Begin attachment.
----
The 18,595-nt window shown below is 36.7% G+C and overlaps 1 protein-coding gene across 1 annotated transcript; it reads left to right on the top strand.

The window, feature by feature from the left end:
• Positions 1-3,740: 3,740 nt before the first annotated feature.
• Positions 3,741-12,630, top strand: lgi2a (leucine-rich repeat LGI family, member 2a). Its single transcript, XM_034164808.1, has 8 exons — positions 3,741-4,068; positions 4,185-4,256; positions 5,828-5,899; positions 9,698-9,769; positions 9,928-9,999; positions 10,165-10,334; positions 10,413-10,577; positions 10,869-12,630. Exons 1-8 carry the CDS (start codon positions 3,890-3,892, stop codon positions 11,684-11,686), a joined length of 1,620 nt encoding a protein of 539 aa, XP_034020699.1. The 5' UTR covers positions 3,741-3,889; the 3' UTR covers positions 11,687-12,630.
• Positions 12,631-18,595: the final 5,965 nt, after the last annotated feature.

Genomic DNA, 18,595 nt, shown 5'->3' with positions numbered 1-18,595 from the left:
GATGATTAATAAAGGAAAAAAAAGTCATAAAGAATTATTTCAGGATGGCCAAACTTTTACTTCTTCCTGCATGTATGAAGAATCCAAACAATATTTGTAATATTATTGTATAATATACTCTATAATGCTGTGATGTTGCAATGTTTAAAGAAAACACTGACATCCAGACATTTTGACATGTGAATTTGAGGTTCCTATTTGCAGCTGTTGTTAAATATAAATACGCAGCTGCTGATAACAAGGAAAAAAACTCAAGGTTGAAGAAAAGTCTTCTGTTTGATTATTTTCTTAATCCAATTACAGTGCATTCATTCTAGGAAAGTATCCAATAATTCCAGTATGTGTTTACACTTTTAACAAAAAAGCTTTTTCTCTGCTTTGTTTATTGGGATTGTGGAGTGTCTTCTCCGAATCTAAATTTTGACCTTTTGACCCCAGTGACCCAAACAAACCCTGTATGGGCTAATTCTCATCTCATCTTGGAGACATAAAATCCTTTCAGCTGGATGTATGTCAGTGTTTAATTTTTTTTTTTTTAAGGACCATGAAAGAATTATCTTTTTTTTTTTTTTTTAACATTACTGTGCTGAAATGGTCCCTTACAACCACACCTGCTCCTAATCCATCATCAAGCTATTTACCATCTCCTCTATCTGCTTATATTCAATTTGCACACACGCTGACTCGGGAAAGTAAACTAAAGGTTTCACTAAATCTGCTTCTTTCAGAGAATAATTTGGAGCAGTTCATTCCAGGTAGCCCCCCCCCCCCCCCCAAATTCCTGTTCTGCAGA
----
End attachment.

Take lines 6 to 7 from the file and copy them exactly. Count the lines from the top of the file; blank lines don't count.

Genomic DNA, 18,595 nt, shown 5'->3' with positions numbered 1-18,595 from the left:
GATGATTAATAAAGGAAAAAAAAGTCATAAAGAATTATTTCAGGATGGCCAAACTTTTACTTCTTCCTGCATGTATGAAGAATCCAAACAATATTTGTAATATTATTGTATAATATACTCTATAATGCTGTGATGTTGCAATGTTTAAAGAAAACACTGACATCCAGACATTTTGACATGTGAATTTGAGGTTCCTATTTGCAGCTGTTGTTAAATATAAATACGCAGCTGCTGATAACAAGGAAAAAAACTCAAGGTTGAAGAAAAGTCTTCTGTTTGATTATTTTCTTAATCCAATTACAGTGCATTCATTCTAGGAAAGTATCCAATAATTCCAGTATGTGTTTACACTTTTAACAAAAAAGCTTTTTCTCTGCTTTGTTTATTGGGATTGTGGAGTGTCTTCTCCGAATCTAAATTTTGACCTTTTGACCCCAGTGACCCAAACAAACCCTGTATGGGCTAATTCTCATCTCATCTTGGAGACATAAAATCCTTTCAGCTGGATGTATGTCAGTGTTTAATTTTTTTTTTTTTAAGGACCATGAAAGAATTATCTTTTTTTTTTTTTTTTAACATTACTGTGCTGAAATGGTCCCTTACAACCACACCTGCTCCTAATCCATCATCAAGCTATTTACCATCTCCTCTATCTGCTTATATTCAATTTGCACACACGCTGACTCGGGAAAGTAAACTAAAGGTTTCACTAAATCTGCTTCTTTCAGAGAATAATTTGGAGCAGTTCATTCCAGGTAGCCCCCCCCCCCCCCCCAAATTCCTGTTCTGCAGA